Grantham Scholar Manasi Mulay’s research looks at advanced water treatment techniques for pollution.
Water pollution from industry, farming and human sanitation is an acute problem. Biological and organic pollutants, in particular dyes, pharmaceuticals pose severe hazards to humans and to the environment. Advanced oxidation methods such as photocatalysis destroy molecular pollutants rather than extracting them from water. Thus, these methods prove to be more effective than the conventional water treatment techniques. Photocatalytic degradation process includes key processes such as adsorption of pollutants on a photocatalyst surface, light absorption and formation of reactive oxygen species (ROS).
Using computational chemistry approach we propose to analyse interactions of organic pollutants with titanium dioxide photocatalysts, investigate dynamics of ROS on the photocatalyst surface in water and study surface modification of photocatalysts for improved light absorption. This will be achieved by theoretical/computational chemistry calculations using quantum mechanics approach based methods such as density functional theory (DFT) and ab initio molecular dynamics.
In 2021, Manasi and 6 other Grantham Scholars went to COP26 as official observers for the University of Sheffield. Before COP we spoke to each of them about their hopes and fears for this pivotal event.
Manasi was a member of the Grantham Centre’s Green Impact team. Manasi came up with the name ‘Sustainable Harvest Empowering Future Food Yield’ (SHEFF-Yield) for this project. Plus Manasi assisted in the project’s vision-mission statement, suggested speakers and topics for webinars, and added resources and recipes to the webpage. SHEFF-Yield’s aim was to create awareness in Sheffield about locally grown food. The team won a gold award for this project.
Manasi co-organised a public event ‘IUPAC’s Global women’s breakfast’ in Feb 2020 at the department of chemistry to promote diversity in STEM.
In May 2019, Manasi co-organised a public event: ‘Sustainable palm oil: utopia or reality’ as a part of Sheffield’s Festival of Debate.
Manasi was a PhD representative and a member in the Department of Chemistry’s Equality Diversity and Inclusion committee for the academic year 2019-2020. Manasi created the social media presence of the committee via twitter and promoted the department’s efforts towards ED&I. The committee’s efforts were recognised by Athena Swan silver award.
Award for women in engineering goes to Sheffield chemistry researcher.
Finding sustainable solutions to environmental problems.
Read an interview with Manasi about her experiences as a woman in STEM and her love of science – Women in STEM: Manasi Mulay
Manasi R. Mulay 46 Questions: Humanizing Science by Highlighting Those That Do It.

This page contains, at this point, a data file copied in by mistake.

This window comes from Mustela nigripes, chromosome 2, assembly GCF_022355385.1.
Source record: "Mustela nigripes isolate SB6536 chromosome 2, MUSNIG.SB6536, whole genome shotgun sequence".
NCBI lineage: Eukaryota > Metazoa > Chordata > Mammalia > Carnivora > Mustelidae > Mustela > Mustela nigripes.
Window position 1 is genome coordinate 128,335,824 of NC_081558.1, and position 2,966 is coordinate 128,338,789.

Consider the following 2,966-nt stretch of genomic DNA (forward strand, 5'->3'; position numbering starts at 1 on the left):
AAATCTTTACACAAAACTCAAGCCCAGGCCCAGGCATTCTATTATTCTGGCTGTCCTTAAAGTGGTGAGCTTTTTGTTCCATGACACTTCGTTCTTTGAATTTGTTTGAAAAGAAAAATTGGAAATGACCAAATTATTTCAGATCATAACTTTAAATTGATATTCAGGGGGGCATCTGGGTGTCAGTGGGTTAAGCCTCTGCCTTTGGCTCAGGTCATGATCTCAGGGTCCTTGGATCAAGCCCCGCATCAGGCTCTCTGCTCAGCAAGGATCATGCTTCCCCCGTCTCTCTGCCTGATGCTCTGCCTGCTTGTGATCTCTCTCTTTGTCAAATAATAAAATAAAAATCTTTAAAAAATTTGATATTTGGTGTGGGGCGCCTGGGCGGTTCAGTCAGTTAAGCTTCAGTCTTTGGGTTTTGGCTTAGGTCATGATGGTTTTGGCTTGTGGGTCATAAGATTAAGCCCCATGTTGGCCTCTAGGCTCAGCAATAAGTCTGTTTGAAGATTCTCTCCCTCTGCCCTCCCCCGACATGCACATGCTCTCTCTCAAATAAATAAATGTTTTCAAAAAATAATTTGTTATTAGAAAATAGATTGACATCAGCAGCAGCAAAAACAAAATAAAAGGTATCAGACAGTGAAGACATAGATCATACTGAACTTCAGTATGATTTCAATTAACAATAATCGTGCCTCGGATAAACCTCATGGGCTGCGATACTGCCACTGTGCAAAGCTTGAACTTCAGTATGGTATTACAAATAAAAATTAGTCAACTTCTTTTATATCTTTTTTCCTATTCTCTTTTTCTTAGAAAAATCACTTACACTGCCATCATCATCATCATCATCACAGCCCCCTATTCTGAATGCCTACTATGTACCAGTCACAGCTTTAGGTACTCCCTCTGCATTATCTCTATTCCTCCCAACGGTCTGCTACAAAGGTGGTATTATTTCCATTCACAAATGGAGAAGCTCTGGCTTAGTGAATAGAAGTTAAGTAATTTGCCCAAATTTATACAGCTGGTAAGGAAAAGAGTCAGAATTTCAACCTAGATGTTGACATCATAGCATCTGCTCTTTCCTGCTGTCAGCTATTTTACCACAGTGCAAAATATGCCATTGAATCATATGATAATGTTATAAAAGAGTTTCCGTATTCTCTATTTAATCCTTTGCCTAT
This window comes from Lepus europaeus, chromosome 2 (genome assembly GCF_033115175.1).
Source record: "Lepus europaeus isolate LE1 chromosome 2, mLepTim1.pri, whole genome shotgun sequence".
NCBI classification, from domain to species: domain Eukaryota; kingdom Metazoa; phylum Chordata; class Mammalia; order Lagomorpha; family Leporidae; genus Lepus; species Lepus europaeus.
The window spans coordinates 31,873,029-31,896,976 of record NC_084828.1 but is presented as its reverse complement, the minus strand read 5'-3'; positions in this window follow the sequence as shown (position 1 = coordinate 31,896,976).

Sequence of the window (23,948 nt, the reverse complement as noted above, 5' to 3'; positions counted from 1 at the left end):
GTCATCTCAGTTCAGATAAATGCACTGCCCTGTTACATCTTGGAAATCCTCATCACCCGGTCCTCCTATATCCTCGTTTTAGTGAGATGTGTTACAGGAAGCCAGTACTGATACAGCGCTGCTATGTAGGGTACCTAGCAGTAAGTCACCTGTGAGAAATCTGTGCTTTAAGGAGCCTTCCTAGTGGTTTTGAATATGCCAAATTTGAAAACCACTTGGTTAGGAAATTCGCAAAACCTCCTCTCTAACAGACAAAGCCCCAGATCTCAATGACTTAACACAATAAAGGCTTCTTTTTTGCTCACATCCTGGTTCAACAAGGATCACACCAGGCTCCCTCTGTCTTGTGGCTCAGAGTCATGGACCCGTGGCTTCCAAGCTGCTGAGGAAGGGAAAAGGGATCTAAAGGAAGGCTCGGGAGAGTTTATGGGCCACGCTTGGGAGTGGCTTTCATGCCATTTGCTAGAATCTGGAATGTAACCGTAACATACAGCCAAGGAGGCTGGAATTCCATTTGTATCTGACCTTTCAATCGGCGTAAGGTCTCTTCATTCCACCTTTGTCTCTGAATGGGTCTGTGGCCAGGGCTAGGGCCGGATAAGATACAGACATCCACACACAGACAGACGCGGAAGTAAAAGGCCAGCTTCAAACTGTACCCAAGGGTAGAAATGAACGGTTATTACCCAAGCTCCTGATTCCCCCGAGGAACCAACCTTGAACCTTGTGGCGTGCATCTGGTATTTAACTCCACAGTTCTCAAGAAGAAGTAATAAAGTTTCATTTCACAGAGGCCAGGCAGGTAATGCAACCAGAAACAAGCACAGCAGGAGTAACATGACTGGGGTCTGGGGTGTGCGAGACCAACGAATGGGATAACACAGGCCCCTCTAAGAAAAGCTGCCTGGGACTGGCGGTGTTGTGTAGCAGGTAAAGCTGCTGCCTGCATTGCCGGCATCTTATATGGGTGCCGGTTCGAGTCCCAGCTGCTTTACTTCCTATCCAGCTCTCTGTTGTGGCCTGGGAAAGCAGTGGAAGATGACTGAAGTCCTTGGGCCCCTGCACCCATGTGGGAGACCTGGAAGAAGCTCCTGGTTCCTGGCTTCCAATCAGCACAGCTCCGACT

In 2020, Manasi was awarded the Lady Engineer Award by the Institution of Engineers. Engineer’s Day is celebrated annually to mark the birth of pioneering engineer Sir M. Visvesvaraya, who made key contributions in water engineering, specifically flood protection of cities. Read: INDIAN PHD STUDENT FROM SHEFFIELD UNIVERSITY, MANASI MULAY RECEIVES WOMEN IN ENGINEERING AWARD.
Manasi won a poster prize at IUPAC’s global women breakfast at University of Sheffield in February 2020
Manasi won 3rd prize for her PhD poster on ‘Interaction of anatase with water pollutants’ at SynBIM symposium at University of Manchester in January 2020
Ocean-based solutions for a sustainable future by Manasi Mulay. Manasi Mulay sets out how ocean-based solutions could lead to a sustainable future. She considers ocean-based food, energy and transport, and how each of them relate to the UN’s Sustainable Development Goals.
Crack your confirmation review viva like a pro! Manasi has put together a few tips that you might find useful for your confirmation review viva.
Lockdown in the Janus 2020: new normal or back to basics? Grantham Scholar Manasi Mulay spent lockdown in her virtual library, swapping the lab for her kitchen and learning how to make paper birds. In this blog written at the end of June 2020, she reflects on the dual nature of lockdown, and hopes for a better new normal at the end of it.
Carbon, candles and more: how candle soot became a wonder – Manasi Mulay. Grantham Scholar Manasi Mulay how candle soot can be used for everything from self-cleaning materials to cell phone batteries.
Manasi R. Mulay & Natalia Martsinovich (2023) Interaction of organic pollutants with TiO2: a density functional theory study of carboxylic acids on the anatase (101) surface, Molecular Physics, DOI: 10.1080/00268976.2023.2165981
Mulay M.R., Martsinovich N. (2022) Water Pollution and Advanced Water Treatment Technologies. In: Brears R. (eds) The Palgrave Encyclopedia of Urban and Regional Futures. Palgrave Macmillan, Cham. https://doi.org/10.1007/978-3-030-51812-7_189-1
Mulay M.R., Martsinovich N. (2021) TiO2 Photocatalysts for Degradation of Micropollutants in Water. In: Leal Filho W., Azul A.M., Brandli L., Lange Salvia A., Wall T. (eds) Clean Water and Sanitation. Encyclopedia of the UN Sustainable Development Goals. Springer, Cham. https://doi.org/10.1007/978-3-319-70061-8_194-1
Mulay Manasi R., et al. “Candle soot: Journey from a pollutant to a functional material.” Carbon 144 (2019): 684-712.
“New density-functional approximations and beyond: general discussion.” Faraday Discussions (2020).
“New approaches to study excited states in density functional theory: general discussion.” Faraday Discussions (2020).
“Challenges for large scale simulation: general discussion.” Faraday Discussions (2020).
Read Manasi’s previous research experience here: Manasi R. Mulay